Adding insult to injury, Garrett is forced to run extra bottles of champagne over the shoot for the ladies. The women drink the champagne, eat some good food, get pedicures and are styled for the shoot. As they pose for the shoot, Sara unapologetically passes gas right next to Gordon Ramsay. Again, classy, endlessly classy.

When they return to the house that night, Maribel is feeling down because she is missing her family. Rachel and Heather hang out and chat, and Sara seems irritated by their friendship.

The next evening’s service will be yet another attempt by the teams to actually complete a full service. The Blue Team is down one person compared to the Red Team, but they’re also free of dead weight and feel confident heading into the service.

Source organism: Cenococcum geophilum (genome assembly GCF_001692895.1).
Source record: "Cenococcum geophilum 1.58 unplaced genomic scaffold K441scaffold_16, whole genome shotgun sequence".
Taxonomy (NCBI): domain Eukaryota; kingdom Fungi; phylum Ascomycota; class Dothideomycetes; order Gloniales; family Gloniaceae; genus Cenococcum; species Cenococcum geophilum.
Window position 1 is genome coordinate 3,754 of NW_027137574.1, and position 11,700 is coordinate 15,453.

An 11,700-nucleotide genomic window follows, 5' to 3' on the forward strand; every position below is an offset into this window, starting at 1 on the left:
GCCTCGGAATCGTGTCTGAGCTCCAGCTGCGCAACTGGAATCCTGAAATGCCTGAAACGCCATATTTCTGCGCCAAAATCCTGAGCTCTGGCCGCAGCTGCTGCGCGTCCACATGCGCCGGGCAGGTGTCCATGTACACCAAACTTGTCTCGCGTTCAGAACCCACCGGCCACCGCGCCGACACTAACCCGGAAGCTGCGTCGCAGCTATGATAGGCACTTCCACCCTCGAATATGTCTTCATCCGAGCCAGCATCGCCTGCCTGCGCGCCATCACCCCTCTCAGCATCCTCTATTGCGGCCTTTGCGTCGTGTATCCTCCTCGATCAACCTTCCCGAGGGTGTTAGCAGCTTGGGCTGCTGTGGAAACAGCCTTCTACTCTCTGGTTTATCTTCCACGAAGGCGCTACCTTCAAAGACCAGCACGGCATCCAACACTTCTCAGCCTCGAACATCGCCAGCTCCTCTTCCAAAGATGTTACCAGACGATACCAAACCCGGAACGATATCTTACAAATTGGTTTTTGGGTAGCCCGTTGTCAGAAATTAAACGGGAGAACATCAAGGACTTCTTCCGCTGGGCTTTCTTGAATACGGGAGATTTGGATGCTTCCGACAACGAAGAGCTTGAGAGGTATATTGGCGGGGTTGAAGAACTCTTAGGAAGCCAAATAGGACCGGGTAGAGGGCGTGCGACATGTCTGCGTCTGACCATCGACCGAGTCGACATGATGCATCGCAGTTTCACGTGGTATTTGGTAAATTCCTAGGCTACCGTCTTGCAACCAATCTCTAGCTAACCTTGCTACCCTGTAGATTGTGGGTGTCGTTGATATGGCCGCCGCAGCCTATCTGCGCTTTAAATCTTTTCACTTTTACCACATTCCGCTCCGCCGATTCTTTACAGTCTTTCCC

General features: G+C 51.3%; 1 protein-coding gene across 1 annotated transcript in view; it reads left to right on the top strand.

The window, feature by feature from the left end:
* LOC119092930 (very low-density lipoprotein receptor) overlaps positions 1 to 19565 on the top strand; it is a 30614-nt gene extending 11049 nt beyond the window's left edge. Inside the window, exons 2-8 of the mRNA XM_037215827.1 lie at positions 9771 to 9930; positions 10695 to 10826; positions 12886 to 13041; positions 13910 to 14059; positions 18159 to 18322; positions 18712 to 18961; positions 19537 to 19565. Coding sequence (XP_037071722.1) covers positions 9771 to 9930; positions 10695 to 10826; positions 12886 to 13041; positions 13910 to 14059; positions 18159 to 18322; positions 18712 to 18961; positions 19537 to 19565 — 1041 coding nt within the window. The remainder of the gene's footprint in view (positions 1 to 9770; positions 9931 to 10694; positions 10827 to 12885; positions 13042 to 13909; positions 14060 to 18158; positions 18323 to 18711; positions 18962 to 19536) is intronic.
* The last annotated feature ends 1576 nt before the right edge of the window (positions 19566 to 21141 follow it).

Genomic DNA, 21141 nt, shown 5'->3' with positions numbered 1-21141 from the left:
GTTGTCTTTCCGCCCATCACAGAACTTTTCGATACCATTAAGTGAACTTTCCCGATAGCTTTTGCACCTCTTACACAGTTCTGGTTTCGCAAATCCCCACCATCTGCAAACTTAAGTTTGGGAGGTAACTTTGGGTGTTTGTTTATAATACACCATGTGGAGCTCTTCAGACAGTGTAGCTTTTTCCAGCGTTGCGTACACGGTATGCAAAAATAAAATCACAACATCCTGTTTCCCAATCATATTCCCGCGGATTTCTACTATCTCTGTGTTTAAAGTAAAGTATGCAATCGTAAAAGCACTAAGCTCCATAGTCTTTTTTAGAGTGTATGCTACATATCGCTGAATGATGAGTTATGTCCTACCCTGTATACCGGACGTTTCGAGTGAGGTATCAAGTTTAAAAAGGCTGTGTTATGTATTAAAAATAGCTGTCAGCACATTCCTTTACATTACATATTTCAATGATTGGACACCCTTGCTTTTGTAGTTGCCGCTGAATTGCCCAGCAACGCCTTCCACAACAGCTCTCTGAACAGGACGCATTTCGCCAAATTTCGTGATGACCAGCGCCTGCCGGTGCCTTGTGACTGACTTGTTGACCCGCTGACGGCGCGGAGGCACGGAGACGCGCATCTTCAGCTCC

Maybe a little over-confident: Heather catches some heat from Ramsay when he sees her starting pasta prior to receiving an order. He tells her if she ever does that again, she will be out.

Both teams get off to a rocky start. Heather’s risotto is no good and over on the Red side, Rachel sets a brief fire and ruins her quail. But the Red Team starts to pull it together and sends out their starters. Virginia actually wins some praise from Ramsay for her communication.

Keith starts to pull together the Blue Team, but it seems that there must always be equilibrium between the two, so as the Blue Team starts succeeding, the Red Team starts to fall apart. There is a hair on a dish sent out to the patrons, and Maribel argues with Ramsay about whose hair it might be. Then Rachel tries to send out overcooked quail. Ramsay is livid, and pulls her out of the kitchen to try to scare some sense into her.

It’s not all smooth sailing for the Blues. A dish of Keith’s is sent back, and he also makes the mistake of arguing with Ramsay about it, which earns him a righteous talking-to about his attitude.